A ridiculous subplot involves Yahia forming a bond with Hussein’s mistress, Sarrab (Ludivine Sagnier), who dresses like a Tokyo Pop reject and is given dialogue usually reserved for seductive Bond girls. As their feelings for one another grow deeper, they inch ever closer to an inevitable chase, which, in the tradition of spy movies, is on an international scale. Their final scene involves a revelation that would typically be used in a second rate tale of intrigue. So now the film is both reprehensible and predictable. There is nothing about Sarrab that’s even remotely plausible; she seems to have been slipped into the screenplay out of necessity for the male lead to be paired with a sexy sidekick.
I’ll be the first to admit that movie violence can be fun. I do not believe, however, that violent acts of history should be downgraded for the sake of giving audiences a cheap thrill. That kind of thing is an insult to those that lived through them and to the memory of those that didn’t. Watching The Devil’s Double, my mind drifted to films such as Schindler’s List, Munich, and Johnny Mad Dog. Steven Spielberg and Jean-Stéphane Sauvaire took their respective subject matters seriously, thank God. But what if they hadn’t? What if they had made the same spectacularly bad decisions made by Lee Tamahori, who clearly does not see the inherent solemnity of war and death? I should hope no one would have stood for them. If you appreciate human history and the value of life, you will not stand for this reprehensible excuse of a movie.


What did you think of this review?

Fun to Read
Post a Comment
July 30, 2011
John and Joan liked this one a lot. Your descriptions have gotten my attention for sure (even though your rating was low), I may have to see this one once it gets released here on Aug. 4. Thanks for the review!
July 31, 2011
I don't know who John and Joan are, but I have to say, I don't understand how anyone could like this movie. As I said in my review, I believe it's wrong to downplay Hussein's inhumane crimes for the sake of entertainment. It shows disrespect to his victims and to those that managed to survive him. Or am I just being a prude, as I so often seem to be?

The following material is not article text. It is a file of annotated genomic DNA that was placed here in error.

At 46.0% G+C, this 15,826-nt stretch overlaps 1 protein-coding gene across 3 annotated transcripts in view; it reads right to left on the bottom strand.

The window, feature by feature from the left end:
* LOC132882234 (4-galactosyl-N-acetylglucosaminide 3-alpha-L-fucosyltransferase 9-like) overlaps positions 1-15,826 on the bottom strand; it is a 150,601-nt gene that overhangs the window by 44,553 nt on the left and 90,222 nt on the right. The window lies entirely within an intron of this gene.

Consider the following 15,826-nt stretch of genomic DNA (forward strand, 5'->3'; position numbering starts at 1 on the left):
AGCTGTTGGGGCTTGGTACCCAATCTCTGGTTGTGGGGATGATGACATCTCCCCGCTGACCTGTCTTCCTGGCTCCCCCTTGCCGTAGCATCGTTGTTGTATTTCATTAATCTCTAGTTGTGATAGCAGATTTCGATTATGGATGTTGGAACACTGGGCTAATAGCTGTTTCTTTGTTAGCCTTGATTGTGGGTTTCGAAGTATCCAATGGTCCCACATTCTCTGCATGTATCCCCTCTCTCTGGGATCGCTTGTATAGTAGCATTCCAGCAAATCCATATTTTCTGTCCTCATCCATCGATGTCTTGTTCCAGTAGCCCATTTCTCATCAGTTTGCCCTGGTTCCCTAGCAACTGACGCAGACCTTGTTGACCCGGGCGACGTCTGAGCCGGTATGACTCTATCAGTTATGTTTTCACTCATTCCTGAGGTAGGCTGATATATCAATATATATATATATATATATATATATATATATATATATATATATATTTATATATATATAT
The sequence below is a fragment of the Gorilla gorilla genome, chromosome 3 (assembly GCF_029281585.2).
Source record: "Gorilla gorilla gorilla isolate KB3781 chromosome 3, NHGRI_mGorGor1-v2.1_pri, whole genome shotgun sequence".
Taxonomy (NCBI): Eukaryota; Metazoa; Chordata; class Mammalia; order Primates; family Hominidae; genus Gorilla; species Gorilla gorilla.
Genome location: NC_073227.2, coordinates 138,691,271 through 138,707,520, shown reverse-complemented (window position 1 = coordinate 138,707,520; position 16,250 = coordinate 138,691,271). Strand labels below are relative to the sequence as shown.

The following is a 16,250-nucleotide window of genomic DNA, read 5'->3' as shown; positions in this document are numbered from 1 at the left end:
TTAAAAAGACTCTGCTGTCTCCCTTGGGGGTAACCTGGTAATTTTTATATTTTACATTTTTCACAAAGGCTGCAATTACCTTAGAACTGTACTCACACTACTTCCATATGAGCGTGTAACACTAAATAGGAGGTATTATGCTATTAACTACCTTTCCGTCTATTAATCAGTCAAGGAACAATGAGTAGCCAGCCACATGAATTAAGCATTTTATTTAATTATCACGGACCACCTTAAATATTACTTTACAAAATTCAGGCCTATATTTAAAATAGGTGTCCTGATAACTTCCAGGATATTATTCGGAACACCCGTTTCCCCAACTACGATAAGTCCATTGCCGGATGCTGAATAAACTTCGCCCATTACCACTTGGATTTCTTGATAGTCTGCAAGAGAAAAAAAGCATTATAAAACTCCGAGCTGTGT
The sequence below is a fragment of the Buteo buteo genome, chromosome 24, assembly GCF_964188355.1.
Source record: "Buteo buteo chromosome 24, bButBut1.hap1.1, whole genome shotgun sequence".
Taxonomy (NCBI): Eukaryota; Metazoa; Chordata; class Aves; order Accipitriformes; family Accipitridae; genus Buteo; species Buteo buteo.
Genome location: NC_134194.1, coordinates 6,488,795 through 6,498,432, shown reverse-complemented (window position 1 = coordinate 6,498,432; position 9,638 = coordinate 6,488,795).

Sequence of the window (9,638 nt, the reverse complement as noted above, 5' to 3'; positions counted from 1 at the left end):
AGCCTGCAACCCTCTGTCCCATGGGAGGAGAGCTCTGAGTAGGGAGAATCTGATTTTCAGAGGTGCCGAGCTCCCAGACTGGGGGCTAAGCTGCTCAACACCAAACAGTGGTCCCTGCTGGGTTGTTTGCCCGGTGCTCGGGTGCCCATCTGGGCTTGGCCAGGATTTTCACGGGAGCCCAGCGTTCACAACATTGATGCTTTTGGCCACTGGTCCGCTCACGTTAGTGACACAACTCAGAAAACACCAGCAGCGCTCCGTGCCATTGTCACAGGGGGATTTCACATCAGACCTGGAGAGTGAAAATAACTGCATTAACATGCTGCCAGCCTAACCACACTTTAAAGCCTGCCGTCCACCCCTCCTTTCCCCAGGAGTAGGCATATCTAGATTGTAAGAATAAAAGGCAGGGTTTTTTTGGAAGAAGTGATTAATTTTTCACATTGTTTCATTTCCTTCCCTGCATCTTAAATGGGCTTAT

July 31, 2011
Oh, Joan and John are @ (my bad). I do understand where you are coming from and I do agree. I took some heat when I gave Titanic 2-2.5/5 stars awhile back. I felt that the victims and the injustices in the true event were ignored to give more focus on a 60's type silly romance. If its a true event, I want to see a little accuracy and in taking the viewer to the actual setting. Watching Titanic, I wanted to feel the tragedy of the event and not the tragic lost of love (which happens everyday).
August 01, 2011
Thanks for clarifying about the names. As for Titanic, well, all I can say is that I completely disagree. The 10% that separates us has reared its ugly head.
More The Devil's Double reviews
review by . December 09, 2011
posted in Movie Hype
Uday Hussein's Atrocities and Latif Yahia's Defiance
I am at a slight disadvantage here since I have not read the novel by Latif Yahia (one of the two main characters in the film) from which director Lee Tamahori’s (Die Another Day) “The Devil’s Double” has been based on. One thing is obvious from the beginning, this film is stylish, a little loud and definitely filled with sadistic violence as it brings the madness of Uday Hussein, the son of Saddam Hussein into the big screen. It may be a little shallow at its core, …
Quick Tip by . August 07, 2011
posted in Movie Hype
Hello all.    If you're looking for a little further insight into THE DEVIL'S DOUBLE, be sure to check out my interview with the man who plays both of the film's lead roles, Dominic Cooper.    http://blacksheepreviews.blogspot.com/2011/0...ews-dominic-cooper.html
About the reviewer
Chris Pandolfi ()
Ranked #5
Growing up a shy kid in a quiet suburb of Los Angeles, Chris Pandolfi knows all about the imagination. Pretend games were always the most fun for him, especially on the school playground; he and his … more
Consider the Source

Use Trust Points to see how much you can rely on this review.

Your ratings:
rate more to improve this
About this movie



Director: Lee Tamahori
Genre: Action, Biography, Drama
Release Date: 12 August 2011 (UK)
Screen Writer: Michael Thomas, Latif Yahia
Runtime: 108 min
© 2014 Lunch.com, LLC All Rights Reserved
Lunch.com - Relevant reviews by real people.
This is you!
Ranked #
Last login
Member since